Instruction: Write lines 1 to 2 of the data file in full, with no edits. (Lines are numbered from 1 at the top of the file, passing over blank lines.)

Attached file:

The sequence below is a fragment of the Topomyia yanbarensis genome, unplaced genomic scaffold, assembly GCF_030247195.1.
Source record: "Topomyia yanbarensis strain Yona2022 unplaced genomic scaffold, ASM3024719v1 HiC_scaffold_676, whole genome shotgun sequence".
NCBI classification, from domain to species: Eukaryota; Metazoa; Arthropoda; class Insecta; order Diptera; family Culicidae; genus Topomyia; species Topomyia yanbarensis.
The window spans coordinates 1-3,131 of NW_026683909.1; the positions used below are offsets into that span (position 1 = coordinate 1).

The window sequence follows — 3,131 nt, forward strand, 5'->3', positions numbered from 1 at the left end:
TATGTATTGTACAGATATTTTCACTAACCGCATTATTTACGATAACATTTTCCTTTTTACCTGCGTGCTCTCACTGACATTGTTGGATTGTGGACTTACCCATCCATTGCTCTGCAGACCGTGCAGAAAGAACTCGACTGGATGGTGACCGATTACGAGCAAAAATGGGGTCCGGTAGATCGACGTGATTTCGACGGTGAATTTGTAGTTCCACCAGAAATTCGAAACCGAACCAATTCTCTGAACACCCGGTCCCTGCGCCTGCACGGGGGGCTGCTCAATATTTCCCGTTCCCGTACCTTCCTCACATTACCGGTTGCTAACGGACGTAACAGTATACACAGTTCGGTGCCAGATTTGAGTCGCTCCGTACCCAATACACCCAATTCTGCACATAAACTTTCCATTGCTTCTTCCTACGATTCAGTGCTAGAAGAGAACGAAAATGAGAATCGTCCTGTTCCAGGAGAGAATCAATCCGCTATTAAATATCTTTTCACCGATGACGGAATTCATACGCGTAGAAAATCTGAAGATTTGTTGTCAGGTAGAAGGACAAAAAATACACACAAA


The sequence below is a fragment of the Topomyia yanbarensis genome, unplaced genomic scaffold, assembly GCF_030247195.1.
Source record: "Topomyia yanbarensis strain Yona2022 unplaced genomic scaffold, ASM3024719v1 HiC_scaffold_676, whole genome shotgun sequence".